Wednesday, September 12, 2007

Neil Young with Crazy Horse - Everybody Knows This Is Nowhere

In stark contrast to Young's first album, Everybody Knows This Is Nowhere (released about four months later) presents the fully-formed vision of a mature artist who has suddenly come into his own. The reason can be stated in two words: Crazy Horse. Rather than building the songs out of overdubs recorded by session musicians, on Everybody Knows Young is simply jamming with the band, and it's the first album to bear an unmistakable Neil Young sound.

The story of Crazy Horse is really the story of rhythm guitarist Danny Whitten, a tragic figure who weighs heavily in Young's history. His heroin overdose in 1972 would cast a shadow over much of Young's work throughout the 1970s.

The group started out as an L.A. doo-wop quartet called Danny and the Memories, who released one 45 that flopped. The band moved to Frisco, picked up instruments, started taking drugs and jamming. They picked up a few more members and released an obscure album as the Rockets.

When Young heard them, he picked out Whitten, along with rhythm section Ralph Molina and Billy Talbott, to play as his backing band and effectively broke up the Rockets. The track "Running Dry (Requiem For the Rockets)" from Everybody Knows is essentially his musical apology to the band's other members. I thought about posting that track for that reason, but it's not a great song, and there are plenty of better ones to be had.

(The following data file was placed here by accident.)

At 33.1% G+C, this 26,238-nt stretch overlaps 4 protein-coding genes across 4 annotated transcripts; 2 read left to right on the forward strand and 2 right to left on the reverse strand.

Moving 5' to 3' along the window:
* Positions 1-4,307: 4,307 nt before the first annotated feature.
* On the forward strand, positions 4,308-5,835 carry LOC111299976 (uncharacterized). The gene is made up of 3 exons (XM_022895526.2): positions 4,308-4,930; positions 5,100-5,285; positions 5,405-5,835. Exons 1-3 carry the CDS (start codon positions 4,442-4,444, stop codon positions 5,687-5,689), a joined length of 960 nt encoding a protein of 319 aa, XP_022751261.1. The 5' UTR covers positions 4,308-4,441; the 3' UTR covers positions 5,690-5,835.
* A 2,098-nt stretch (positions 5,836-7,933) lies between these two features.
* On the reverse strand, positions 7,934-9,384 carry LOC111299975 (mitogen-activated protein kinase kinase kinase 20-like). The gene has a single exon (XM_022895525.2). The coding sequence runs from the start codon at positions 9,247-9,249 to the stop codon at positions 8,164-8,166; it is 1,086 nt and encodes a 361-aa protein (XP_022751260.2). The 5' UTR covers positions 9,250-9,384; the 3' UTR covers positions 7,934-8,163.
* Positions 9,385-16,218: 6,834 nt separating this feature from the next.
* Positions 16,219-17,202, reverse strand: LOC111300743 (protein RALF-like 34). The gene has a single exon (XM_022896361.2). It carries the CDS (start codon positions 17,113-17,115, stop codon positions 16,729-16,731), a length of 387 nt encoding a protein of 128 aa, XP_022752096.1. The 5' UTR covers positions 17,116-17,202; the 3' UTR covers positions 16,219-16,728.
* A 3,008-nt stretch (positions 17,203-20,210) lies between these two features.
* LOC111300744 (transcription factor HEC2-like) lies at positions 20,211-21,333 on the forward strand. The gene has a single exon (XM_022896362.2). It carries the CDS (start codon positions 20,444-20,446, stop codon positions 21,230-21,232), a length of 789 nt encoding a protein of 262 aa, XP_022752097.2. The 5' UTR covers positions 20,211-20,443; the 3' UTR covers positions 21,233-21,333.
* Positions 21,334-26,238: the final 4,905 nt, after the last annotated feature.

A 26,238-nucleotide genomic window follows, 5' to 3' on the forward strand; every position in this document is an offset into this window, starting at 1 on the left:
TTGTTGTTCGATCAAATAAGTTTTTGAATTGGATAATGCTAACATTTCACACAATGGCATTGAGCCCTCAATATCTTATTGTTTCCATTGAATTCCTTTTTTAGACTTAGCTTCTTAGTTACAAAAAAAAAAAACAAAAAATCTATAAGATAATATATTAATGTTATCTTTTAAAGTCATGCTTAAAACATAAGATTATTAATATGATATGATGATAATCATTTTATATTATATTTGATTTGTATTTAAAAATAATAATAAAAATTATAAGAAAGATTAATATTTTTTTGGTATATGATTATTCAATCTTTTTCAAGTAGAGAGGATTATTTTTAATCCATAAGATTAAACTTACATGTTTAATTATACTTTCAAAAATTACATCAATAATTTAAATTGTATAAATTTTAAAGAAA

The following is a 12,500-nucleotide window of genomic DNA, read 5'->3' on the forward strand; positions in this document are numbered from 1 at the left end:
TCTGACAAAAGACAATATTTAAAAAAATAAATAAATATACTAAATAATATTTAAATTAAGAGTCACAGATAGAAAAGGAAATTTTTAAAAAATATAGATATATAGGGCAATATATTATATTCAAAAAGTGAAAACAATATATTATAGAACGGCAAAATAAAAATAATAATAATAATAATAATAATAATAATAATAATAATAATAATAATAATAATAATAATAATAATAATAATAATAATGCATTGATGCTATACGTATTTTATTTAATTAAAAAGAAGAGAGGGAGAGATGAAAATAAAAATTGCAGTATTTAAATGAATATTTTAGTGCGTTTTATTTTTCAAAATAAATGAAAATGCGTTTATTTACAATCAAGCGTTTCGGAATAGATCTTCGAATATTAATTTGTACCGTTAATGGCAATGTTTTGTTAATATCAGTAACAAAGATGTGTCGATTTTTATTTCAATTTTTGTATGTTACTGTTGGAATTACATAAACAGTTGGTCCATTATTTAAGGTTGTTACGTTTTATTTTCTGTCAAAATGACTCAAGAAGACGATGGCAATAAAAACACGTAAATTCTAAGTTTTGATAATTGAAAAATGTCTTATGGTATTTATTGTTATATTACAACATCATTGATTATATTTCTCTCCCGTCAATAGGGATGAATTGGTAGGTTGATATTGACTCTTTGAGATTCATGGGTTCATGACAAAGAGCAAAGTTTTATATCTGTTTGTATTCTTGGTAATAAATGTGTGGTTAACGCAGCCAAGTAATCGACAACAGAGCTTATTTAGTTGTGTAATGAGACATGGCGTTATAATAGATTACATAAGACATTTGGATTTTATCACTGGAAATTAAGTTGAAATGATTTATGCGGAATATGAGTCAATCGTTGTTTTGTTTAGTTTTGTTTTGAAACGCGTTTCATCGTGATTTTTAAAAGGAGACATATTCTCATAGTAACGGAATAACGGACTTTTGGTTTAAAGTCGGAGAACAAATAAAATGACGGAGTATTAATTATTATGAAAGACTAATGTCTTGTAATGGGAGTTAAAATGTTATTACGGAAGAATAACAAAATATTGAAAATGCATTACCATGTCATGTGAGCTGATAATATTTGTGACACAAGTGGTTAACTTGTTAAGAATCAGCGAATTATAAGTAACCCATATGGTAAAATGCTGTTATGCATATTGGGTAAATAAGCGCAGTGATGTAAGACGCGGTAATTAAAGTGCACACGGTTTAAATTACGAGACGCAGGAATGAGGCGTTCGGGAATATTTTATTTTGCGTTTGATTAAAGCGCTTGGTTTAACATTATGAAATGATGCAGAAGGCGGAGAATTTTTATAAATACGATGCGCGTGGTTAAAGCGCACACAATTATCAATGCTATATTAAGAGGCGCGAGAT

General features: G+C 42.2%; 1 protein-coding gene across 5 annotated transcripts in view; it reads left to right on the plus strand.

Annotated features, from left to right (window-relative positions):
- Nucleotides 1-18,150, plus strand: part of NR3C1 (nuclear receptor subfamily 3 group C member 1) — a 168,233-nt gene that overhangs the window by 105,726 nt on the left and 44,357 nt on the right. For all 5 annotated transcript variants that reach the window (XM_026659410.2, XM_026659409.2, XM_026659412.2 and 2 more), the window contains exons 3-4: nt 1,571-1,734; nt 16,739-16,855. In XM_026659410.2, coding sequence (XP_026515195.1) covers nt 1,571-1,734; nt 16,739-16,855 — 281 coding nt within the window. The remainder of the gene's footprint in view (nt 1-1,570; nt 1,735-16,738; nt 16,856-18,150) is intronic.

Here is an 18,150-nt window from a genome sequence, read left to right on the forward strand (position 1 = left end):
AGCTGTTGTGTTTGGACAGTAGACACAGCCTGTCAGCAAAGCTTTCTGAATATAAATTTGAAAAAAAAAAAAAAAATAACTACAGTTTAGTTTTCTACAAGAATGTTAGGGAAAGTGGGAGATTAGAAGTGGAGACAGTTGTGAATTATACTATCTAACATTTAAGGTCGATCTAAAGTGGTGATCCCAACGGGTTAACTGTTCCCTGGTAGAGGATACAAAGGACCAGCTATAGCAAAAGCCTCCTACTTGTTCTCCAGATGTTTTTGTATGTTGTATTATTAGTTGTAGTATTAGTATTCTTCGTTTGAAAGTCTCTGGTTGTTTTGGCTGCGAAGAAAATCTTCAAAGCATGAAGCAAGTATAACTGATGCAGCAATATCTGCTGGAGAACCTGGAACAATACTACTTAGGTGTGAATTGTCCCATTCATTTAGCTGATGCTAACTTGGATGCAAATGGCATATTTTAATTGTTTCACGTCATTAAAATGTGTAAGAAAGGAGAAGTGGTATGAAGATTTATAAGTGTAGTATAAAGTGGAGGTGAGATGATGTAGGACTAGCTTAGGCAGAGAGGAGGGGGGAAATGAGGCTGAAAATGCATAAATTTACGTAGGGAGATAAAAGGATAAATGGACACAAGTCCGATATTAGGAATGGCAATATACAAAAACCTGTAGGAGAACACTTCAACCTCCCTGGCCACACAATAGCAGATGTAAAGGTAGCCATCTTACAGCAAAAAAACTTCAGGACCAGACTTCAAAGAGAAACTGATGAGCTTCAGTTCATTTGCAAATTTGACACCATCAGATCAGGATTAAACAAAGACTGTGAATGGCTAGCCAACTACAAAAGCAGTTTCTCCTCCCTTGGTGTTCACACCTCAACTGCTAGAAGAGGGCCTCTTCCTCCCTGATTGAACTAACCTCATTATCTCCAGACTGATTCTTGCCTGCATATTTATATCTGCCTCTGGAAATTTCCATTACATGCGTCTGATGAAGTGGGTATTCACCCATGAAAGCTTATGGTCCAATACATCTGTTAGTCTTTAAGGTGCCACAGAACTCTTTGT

Everybody Knows is one of the most revered albums in Young's catalog. The biggest step forward here is that the band allow Young to open up the arrangements and stretch out on guitar. The lengthy solos for which Young would become famous begin here, on "Down By the River" and "Cowgirl in the Sand", both of which hover around the ten-minute mark, both of which appear on Decade and even the single-disc Greatest Hits in their entirely, and both of which would become concert staples for years to come.

At the shorter end of the track-length spectrum lies the three-minute pop gem "Cinnamon Girl" with its famous one-note guitar solo, also well-known. But the album's so strong that even with more than half its running time on multiple compilations, there's still lesser known gems to be found. "The Losing End" is one of my favourites on the album, mostly for its combination of a strong power-pop melody with a swinging country beat. Check out the harmony vocals on the chorus as well; I'm fairly certain that's Whitten.

I've also posted a couple of Whitten rarities below. The Memories track is pretty much straightforward doo-wop, and probably sounded retro when it came out. The Rockets track is the opening cut from their lone album, and showcases the same sort of loose, shambling charm Whitten would later bring to a couple of Young-less Crazy Horse LPs.

Buy it... on vinyl.

From my deck to you: Neil Young with Crazy Horse - "The Losing End (When You're On)"

Bonus (not from vinyl):

Danny and the Memories - "Can't Help Loving That Girl Of Mine"

The Rockets - "Hole In My Pocket"

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